Clegg’s Today Programme interview: a round-up, a clip, and some comments

Nick Clegg submitted himself to the new year delights of the primetime 8.10am Today Programme interview on Thursday. Here’s a round-up of what he said and the reactions to it…

Nick Clegg has kicked off his new year promising more action to curb executive bonuses, amid continued questions over his leadership. … The deputy prime minister insisted he was responsible for many of the tougher sanctions against high-earners and tax avoiders, saying he had inserted sections on tax avoidance into the coalition agreement.

“Look at this debate about irresponsible capitalism, what I call crony capitalism,” he told BBC Radio 4. “It’s Liberal Democrats who’ve led the debate on clamping down on bankers’ bonuses and we must be just as tough this year in the bonus season that’s coming up as we were last year, if not more so.”

Politics.co.uk

Nick Clegg has vowed to push ahead with plans to curb executive pay and introduce anti-avoidance tax rules for businesses, as part of a wider drive to clamp down on irresponsible practices that he has branded “crony capitalism”. … “It’s Liberal Democrats who led the call, as Vince Cable did last September in our party conference, for restraint and new transparency and accountability on unacceptable excess in executive pay where people are being paid huge amounts of money even though they fail to do well for those companies,” he said. …

However, Mr Clegg was unwilling to discuss the status of the Lib Dems’ long-sought mansion tax, which is strongly opposed by many Conservatives. When pressed on whether a mansion tax was likely to be introduced, Mr Clegg said: “We will see what comes in future Budgets. One thing I’m absolutely clear about is that our cornerstone commitment to make the tax system fairer by lifting the point at which you start paying income tax is something that this government, because of Liberal Democrats, will deliver one Budget after the next Budget after the next.”

Financial Times

Asked about the [‘mansion tax’] on the Today programme this morning, Nick Clegg would only say “we will see what comes in future Budgets”. He spoke of his desire to capture “unearned wealth” but seemed to think that George Osborne was unlikely to act soon, if at all. The corollary of this is that the 50p tax rate is likely to remain for the duration of the parliament. The Lib Dems will not accept the abolition of the top rate unless it is replaced with some kind of wealth tax. …

Elsewhere in the interview, he attempted to bridge the coalition divide on Europe by emphasising that the government was united on the need to make the EU “more competitive”. But he damningly added that “no one planned for an outcome which left Britain in a position of one. There was no real planning or discussion about Britain being in a corner on its own.” However, the former MEP also attempted to shed his image as an unthinking europhile. “I’m not a starry eyed pro-European,” he said, recalling that it took the EU 15 years to agree on a definition of chocolate.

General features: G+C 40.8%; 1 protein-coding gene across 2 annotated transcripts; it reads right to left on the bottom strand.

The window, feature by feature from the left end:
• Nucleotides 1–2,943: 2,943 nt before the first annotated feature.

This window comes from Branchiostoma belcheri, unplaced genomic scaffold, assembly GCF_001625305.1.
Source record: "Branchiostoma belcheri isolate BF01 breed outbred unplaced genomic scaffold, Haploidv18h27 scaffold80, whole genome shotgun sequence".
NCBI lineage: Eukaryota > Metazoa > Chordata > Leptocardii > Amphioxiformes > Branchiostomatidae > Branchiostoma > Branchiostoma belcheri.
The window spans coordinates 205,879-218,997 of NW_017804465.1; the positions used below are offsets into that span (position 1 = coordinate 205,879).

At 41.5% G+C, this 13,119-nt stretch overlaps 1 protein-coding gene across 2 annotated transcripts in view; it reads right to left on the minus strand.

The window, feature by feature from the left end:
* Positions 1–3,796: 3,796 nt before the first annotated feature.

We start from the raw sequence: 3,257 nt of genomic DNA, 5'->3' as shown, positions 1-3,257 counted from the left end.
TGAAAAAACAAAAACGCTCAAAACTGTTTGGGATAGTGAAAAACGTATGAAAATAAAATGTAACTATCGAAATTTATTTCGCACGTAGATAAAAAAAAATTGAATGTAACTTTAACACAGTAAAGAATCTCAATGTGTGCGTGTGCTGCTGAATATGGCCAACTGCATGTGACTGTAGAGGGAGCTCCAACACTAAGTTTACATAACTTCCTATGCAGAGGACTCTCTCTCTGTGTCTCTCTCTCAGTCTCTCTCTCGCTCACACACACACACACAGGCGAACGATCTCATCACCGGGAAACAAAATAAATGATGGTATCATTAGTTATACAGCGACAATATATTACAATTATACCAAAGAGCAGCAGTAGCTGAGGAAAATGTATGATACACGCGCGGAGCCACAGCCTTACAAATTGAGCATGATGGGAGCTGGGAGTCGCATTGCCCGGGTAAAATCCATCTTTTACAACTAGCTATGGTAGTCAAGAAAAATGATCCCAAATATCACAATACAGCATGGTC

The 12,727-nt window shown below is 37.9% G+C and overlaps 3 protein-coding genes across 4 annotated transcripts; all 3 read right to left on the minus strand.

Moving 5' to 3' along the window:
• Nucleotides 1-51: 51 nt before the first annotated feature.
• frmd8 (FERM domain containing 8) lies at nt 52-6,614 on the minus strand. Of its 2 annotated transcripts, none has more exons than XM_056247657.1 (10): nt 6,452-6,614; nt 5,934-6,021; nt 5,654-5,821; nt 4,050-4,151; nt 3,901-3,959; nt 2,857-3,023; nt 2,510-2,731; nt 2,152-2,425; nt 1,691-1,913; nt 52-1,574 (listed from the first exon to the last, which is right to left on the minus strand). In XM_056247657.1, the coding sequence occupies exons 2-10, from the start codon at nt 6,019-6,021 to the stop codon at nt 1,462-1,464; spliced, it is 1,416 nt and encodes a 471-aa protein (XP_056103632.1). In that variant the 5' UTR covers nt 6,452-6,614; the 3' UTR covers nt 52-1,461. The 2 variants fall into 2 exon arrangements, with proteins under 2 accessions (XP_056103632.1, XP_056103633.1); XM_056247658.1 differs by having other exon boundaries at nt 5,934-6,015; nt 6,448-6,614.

New Statesman

If you missed it, here’s an excerpt from the BBC interview:


(Available on the BBC website here.)

A number of Lib Dem bloggers were listening intently to Nick Clegg’s words. Here are links to those I spotted on the Aggregator:

Nick Clegg, Mark Pack and Chocolate – all in 5 minutes on the Today Programme (Caron Lindsay)

The Liberal answer to mega pay (Birkdale Focus)

My Today programme debut this morning… (Mark Pack)

Nick Clegg reaches out to our European partners (Paul Walter)

Does Nick Clegg really have the clout? (Lisa Harding)

What did Voice readers make of Nick’s interview…?

* Stephen was Editor (and Co-Editor) of Liberal Democrat Voice from 2007 to 2015, and writes at The Collected Stephen Tall.

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2 Comments

  • andrew purches 7th Jan '12 - 11:23am

    A ” Mansion Tax “can never really be put in place, and why should it be? The real answer here would be to revalue all properties for Council Tax purposes, and spread those valuations over a more rational basis than currently is the case. The average cost of an executive four bed detached house is now in the half million pound range, and considerably more down here in the South East. I would suggest that for Council Tax purposes, a ceiling of £ 1 million for an upper valuation be introduced, with £ 50.000 stages from Band A to Band T. This at a stroke will give considerable savings to the lower orders, and the upper middles and higher could pay more directly a fairer share of local authority expenditure. Simple really ! why not?

  • Leekliberal 8th Jan '12 - 11:24am

    Council Tax revaluations are electorally very unpopular as it would hit anyone who has improved their property since 1991. That’s why it didn’t happen under Labour. A better option is to add on bands above H, the top one at £320,000 in 1991, to bring in a mansion tax without the hassle of a general revaluation .

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